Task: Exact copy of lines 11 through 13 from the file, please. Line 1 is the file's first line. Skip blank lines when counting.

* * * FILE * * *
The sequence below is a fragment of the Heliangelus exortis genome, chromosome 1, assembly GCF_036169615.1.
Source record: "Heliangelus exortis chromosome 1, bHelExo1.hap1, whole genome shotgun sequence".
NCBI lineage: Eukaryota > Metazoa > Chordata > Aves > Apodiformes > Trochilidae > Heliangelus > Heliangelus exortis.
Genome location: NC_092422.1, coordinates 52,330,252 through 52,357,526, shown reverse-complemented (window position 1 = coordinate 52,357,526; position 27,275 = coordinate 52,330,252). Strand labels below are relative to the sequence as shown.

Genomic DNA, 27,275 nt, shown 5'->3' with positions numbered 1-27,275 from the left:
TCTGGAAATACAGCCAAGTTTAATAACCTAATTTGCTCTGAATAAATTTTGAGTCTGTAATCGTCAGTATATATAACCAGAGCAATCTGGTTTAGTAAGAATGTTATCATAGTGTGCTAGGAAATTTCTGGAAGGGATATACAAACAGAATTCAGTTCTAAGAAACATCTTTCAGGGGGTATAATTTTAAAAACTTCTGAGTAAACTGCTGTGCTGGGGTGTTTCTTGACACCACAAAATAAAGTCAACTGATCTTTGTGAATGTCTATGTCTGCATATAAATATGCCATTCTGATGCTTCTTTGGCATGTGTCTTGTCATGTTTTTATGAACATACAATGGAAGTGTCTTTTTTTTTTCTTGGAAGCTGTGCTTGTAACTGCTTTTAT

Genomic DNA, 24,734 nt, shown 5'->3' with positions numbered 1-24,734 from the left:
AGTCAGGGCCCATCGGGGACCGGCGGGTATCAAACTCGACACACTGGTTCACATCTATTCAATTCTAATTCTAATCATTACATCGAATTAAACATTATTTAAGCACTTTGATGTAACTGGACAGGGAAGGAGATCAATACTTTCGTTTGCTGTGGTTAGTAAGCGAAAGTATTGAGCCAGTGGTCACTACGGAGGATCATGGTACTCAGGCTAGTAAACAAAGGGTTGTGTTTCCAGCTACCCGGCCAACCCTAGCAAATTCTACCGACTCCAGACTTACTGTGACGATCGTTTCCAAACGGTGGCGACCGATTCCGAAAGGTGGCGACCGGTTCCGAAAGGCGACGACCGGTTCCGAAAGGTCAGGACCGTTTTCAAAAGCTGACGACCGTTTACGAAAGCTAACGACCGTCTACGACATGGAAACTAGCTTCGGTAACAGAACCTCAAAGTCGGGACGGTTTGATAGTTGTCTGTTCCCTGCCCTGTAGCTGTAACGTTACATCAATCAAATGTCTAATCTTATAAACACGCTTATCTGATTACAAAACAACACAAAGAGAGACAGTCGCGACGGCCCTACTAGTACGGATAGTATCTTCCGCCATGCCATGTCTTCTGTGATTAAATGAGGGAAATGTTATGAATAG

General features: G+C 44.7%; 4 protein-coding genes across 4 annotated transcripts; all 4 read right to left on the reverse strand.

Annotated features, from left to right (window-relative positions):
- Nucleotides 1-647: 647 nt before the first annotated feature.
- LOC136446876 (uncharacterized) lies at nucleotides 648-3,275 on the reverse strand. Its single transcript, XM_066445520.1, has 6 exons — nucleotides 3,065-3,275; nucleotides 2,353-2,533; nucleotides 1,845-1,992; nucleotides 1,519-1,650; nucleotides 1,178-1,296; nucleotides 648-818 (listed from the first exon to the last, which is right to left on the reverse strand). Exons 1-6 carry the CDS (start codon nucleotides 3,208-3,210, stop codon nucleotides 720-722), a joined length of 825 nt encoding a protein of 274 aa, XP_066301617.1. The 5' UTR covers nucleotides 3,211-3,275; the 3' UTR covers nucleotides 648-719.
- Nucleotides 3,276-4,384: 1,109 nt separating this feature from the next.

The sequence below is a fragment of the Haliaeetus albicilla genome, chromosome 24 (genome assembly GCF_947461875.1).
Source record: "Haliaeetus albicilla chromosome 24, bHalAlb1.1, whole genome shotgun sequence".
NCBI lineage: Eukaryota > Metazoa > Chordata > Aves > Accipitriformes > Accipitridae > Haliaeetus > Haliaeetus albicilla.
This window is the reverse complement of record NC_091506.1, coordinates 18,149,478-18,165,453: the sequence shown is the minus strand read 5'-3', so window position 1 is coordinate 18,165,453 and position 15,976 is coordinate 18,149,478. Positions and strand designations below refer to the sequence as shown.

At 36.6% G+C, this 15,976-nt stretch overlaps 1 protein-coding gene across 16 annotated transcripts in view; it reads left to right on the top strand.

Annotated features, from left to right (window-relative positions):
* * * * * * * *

- Nucleotides 1-647: 647 nt before the first annotated feature.
- LOC136446876 (uncharacterized) lies at nucleotides 648-3,275 on the reverse strand. Its single transcript, XM_066445520.1, has 6 exons — nucleotides 3,065-3,275; nucleotides 2,353-2,533; nucleotides 1,845-1,992; nucleotides 1,519-1,650; nucleotides 1,178-1,296; nucleotides 648-818 (listed from the first exon to the last, which is right to left on the reverse strand). Exons 1-6 carry the CDS (start codon nucleotides 3,208-3,210, stop codon nucleotides 720-722), a joined length of 825 nt encoding a protein of 274 aa, XP_066301617.1. The 5' UTR covers nucleotides 3,211-3,275; the 3' UTR covers nucleotides 648-719.
- Nucleotides 3,276-4,384: 1,109 nt separating this feature from the next.